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Reinventing itself

The waiting is over. The center of the city is bursting with new lofts and luxury apartments, drawing new residents who are bringing it alive with promise.

October 16, 2003|Reed Johnson | Times Staff Writer

Art Astor describes himself as "a city boy at heart." And so, at 78, he and his wife are returning to Los Angeles -- to live downtown. What's more, Astor, who owns three radio stations in San Diego and another in Ontario, is making the move in high style.

He recently bought a $1.1-million "super-penthouse" in the just-opened Flower Street Lofts, directly across from the Staples Center and a short distance from the USC campus (he's an alumnus and ardent Trojan fan) and the new Walt Disney Concert Hall (he's also a classical music buff). He'll be decorating his 2,700-square-foot space with his prized collection of Art Deco furnishings and objets that evoke both his favorite design era and downtown's pre-World War II heyday. Astor and his wife, Antonia, plan to spend three or four days a week downtown and split the rest of their time in homes in Tustin Hills and Marin County. After three decades of being away, he says, "I still love L.A."

And after years of delays, false starts and greatly exaggerated rumors of its rebirth, downtown shows every sign of being -- at long last -- on the verge of a major boom. Practically everywhere you turn, it seems, another hulking industrial building or marble-clad edifice is being converted into loft apartments. And, in perhaps the most telling sign of downtown's arrival as a burgeoning residential community, a 50,000-square-foot Ralphs supermarket is due to open on Flower Street in 2005.

According to figures issued last month by the Downtown Center Business Improvement District, there are 19 new market-rate residential developments under construction downtown and 30 more in various stages of receiving building permits or being reviewed by city officials -- big numbers, big money and big expectations to match.

Bank lenders, City Hall bureaucrats and a legion of developers and investors are betting that downtown market-rate housing is reaching critical mass. Some analysts predict that downtown's total number of market-rate housing units will swell from its present 6,070 to more than twice that number within 10 years. At present, downtown has more affordable than market-rate housing, but the balance is beginning to shift. "The good news about a downtown is it can handle the density. It likes the density," says Carol Schatz, president of the Central City Assn., a business group.

Eric Owen Moss, director of the Southern California Institute of Architecture, or Sci-Arc, which two years ago moved its campus from Marina del Rey to a former freight depot on downtown's eastern edge, thinks the center city's time has arrived for shaping a new identity.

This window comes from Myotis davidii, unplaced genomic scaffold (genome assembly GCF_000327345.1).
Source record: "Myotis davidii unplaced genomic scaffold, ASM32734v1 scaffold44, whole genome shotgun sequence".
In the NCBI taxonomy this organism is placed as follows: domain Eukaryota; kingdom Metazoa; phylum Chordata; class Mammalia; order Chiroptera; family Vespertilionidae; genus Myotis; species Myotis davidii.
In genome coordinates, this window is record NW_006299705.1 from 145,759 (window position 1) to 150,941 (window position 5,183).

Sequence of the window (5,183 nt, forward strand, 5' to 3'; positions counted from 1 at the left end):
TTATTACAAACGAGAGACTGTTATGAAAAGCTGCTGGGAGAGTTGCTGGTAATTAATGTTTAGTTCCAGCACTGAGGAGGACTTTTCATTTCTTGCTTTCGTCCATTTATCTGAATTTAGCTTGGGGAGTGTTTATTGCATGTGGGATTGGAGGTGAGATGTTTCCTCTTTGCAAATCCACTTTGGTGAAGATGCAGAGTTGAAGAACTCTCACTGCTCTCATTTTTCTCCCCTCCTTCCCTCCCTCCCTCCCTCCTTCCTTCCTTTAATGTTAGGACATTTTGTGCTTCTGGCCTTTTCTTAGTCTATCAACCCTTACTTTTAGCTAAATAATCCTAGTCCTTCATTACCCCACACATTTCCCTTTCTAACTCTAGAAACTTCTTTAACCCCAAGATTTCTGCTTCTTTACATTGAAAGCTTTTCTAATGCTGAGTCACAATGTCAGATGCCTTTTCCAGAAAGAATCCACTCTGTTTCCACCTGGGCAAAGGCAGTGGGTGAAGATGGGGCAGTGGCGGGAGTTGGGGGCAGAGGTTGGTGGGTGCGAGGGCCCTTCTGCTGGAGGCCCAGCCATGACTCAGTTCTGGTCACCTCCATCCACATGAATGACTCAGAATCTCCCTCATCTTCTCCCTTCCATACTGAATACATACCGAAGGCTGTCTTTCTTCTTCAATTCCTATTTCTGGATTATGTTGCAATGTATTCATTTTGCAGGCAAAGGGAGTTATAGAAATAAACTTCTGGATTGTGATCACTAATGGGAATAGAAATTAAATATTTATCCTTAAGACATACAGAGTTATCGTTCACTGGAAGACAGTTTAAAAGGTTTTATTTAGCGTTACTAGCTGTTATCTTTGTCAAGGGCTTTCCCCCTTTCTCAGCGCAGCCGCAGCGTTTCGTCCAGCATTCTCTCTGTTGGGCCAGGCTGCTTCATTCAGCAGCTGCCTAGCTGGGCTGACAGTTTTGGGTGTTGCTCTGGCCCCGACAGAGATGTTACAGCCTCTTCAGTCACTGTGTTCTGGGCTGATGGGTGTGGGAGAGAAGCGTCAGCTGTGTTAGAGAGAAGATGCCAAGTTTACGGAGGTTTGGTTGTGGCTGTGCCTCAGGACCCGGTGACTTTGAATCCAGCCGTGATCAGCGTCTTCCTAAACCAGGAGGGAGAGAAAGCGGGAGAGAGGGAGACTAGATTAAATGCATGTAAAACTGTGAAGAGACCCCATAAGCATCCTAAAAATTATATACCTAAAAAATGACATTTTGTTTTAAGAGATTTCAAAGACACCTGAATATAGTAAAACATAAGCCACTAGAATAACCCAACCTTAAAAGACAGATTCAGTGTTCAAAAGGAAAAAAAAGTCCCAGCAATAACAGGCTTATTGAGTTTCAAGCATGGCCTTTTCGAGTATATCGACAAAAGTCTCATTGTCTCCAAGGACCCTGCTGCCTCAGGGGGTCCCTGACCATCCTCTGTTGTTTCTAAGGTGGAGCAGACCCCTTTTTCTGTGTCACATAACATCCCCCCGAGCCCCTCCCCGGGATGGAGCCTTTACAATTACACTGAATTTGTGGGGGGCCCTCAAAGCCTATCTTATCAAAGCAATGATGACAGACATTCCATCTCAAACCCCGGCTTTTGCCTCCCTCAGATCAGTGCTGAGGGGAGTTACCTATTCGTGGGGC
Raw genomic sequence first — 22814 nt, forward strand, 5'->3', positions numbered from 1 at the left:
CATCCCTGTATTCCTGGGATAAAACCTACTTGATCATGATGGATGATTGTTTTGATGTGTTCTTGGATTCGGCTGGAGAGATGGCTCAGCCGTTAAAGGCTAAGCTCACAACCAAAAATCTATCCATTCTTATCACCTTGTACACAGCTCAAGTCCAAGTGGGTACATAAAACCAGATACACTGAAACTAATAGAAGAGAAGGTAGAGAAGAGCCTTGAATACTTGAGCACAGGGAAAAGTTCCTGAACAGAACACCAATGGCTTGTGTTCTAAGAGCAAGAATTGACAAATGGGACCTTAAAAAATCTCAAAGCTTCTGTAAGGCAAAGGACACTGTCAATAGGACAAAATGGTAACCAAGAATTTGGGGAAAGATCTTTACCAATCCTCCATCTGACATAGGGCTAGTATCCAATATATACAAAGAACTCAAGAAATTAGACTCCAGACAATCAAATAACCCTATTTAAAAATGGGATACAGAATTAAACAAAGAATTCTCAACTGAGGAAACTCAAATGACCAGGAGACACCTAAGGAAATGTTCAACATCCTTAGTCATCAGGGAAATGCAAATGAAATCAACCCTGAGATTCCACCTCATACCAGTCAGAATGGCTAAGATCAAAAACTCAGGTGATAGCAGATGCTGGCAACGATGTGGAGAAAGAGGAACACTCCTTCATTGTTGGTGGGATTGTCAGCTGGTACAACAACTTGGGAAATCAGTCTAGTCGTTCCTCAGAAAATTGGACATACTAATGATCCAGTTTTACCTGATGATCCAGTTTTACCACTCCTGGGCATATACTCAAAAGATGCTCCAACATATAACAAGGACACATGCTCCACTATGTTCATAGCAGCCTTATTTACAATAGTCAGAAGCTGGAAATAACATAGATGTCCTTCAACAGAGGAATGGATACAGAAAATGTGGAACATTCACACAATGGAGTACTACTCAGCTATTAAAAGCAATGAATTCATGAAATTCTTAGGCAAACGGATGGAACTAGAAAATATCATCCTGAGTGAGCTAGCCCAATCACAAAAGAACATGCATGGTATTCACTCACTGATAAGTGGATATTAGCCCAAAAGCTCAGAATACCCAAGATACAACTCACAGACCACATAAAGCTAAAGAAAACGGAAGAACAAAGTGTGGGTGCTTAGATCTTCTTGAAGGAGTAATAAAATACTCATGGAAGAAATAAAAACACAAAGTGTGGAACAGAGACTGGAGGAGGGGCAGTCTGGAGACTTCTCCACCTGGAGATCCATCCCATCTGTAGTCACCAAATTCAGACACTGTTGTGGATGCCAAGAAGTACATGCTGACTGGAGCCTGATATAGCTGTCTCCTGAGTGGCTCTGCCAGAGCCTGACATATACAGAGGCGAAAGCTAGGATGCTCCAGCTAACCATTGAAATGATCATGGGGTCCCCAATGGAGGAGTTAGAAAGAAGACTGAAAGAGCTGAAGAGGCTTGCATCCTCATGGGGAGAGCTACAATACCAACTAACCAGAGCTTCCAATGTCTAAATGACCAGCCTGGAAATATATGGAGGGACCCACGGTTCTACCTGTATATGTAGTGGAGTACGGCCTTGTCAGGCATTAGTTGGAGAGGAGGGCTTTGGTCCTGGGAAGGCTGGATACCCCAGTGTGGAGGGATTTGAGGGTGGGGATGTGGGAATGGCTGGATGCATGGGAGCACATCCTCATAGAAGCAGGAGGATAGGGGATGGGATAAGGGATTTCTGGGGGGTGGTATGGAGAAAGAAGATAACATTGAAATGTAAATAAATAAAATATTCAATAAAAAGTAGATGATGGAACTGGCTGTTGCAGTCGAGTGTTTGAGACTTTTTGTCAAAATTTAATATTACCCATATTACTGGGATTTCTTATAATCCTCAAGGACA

"For a while it was Westwood. Now Westwood is pretty dead on a Saturday. Then it was Melrose, or Old Town Pasadena, or somewhere else," Moss says. "Los Angeles is downtown, right now. I think it has the potentiality for the most intense and diverse and contradictory energies. You've got everything flying in all directions."

Not so long ago, the pickings were pretty slim for Angelenos living downtown. For many it came down to a choice between a bare-bones loft in a drafty warehouse miles from the nearest dry cleaner or supermarket or else a concrete high-rise atop Bunker Hill.

Today, loft apartments mere paces from skid row are commanding about what you'd pay for a trendy one-bedroom in West Hollywood or Santa Monica. New luxury condos are going for six- and seven-figure sums.

Innovative architects such as Wade Killefer have been hired to transform battered industrial zones and former sweatshops into suave urban showcases. Neo-Hollywood Regency designer Kelly Wearstler, who outfitted the Kor Realty Group's swanky Viceroy hotel in Santa Monica, Maison 140 in Beverly Hills and Estrella in Palm Springs, was recruited once again by Kor to concoct the cool, minimalist interiors of its new Pegasus apartment complex in the former Mobil Oil headquarters at the corner of Flower and 7th streets (next door to the Standard Hotel, one of the latest bicoastal hipster hangouts in L.A.).

As another indication of downtown's dramatic makeover, restaurateur Adolfo Sauya and designer-du-jour Dodd Mitchell, the duo behind the ultra-fashionable Zen Grill & Sake Lounge in Westwood, will be giving a serious upgrade to the Bristol Hotel, a 1927 Art Nouveau landmark at 8th and Olive streets. Sauya says the renewed establishment will consist of a hotel with between 80 and 100 rooms, an Asian-themed restaurant, a bar and a nightclub. He expects it to open in mid-2005.

"We can't go west anymore because we have the ocean," Sauya says. "We can't go in the middle [of L.A.] because you can't buy a piece of dirt for less than $3 million. The only place we can go is east."

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